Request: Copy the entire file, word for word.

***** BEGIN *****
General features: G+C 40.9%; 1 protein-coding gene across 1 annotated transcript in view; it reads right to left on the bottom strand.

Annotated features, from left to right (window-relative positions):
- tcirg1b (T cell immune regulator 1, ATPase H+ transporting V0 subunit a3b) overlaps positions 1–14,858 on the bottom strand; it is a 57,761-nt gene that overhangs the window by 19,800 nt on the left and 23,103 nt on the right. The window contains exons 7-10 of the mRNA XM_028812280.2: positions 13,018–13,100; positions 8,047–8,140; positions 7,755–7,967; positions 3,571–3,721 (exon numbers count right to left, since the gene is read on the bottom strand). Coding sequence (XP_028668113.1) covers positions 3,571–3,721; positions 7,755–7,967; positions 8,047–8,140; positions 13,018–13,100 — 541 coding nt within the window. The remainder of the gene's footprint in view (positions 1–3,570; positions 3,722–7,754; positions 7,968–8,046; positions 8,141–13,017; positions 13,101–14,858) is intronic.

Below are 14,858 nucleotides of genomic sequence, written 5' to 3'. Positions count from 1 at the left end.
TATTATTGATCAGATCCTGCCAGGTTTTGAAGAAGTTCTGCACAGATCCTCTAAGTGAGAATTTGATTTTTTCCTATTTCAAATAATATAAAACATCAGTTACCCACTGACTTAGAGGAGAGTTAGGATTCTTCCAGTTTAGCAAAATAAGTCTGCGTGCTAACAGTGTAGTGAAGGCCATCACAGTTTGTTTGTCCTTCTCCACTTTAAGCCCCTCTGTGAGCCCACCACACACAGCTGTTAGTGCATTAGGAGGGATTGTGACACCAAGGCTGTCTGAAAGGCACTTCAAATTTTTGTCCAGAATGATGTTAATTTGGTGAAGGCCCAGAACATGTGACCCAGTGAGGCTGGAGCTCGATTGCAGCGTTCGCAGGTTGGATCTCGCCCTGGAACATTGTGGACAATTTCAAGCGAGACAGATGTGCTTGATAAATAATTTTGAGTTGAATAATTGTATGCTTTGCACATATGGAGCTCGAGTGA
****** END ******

General features: G+C 40.9%; 1 protein-coding gene across 1 annotated transcript in view; it reads right to left on the bottom strand.

Annotated features, from left to right (window-relative positions):
- tcirg1b (T cell immune regulator 1, ATPase H+ transporting V0 subunit a3b) overlaps positions 1–14,858 on the bottom strand; it is a 57,761-nt gene that overhangs the window by 19,800 nt on the left and 23,103 nt on the right. The window contains exons 7-10 of the mRNA XM_028812280.2: positions 13,018–13,100; positions 8,047–8,140; positions 7,755–7,967; positions 3,571–3,721 (exon numbers count right to left, since the gene is read on the bottom strand). Coding sequence (XP_028668113.1) covers positions 3,571–3,721; positions 7,755–7,967; positions 8,047–8,140; positions 13,018–13,100 — 541 coding nt within the window. The remainder of the gene's footprint in view (positions 1–3,570; positions 3,722–7,754; positions 7,968–8,046; positions 8,141–13,017; positions 13,101–14,858) is intronic.

Below are 14,858 nucleotides of genomic sequence, written 5' to 3'. Positions count from 1 at the left end.
TATTATTGATCAGATCCTGCCAGGTTTTGAAGAAGTTCTGCACAGATCCTCTAAGTGAGAATTTGATTTTTTCCTATTTCAAATAATATAAAACATCAGTTACCCACTGACTTAGAGGAGAGTTAGGATTCTTCCAGTTTAGCAAAATAAGTCTGCGTGCTAACAGTGTAGTGAAGGCCATCACAGTTTGTTTGTCCTTCTCCACTTTAAGCCCCTCTGTGAGCCCACCACACACAGCTGTTAGTGCATTAGGAGGGATTGTGACACCAAGGCTGTCTGAAAGGCACTTCAAATTTTTGTCCAGAATGATGTTAATTTGGTGAAGGCCCAGAACATGTGACCCAGTGAGGCTGGAGCTCGATTGCAGCGTTCGCAGGTTGGATCTCGCCCTGGAACATTGTGGACAATTTCAAGCGAGACAGATGTGCTTGATAAATAATTTTGAGTTGAATAATTGTATGCTTTGCACATATGGAGCTCGAGTGA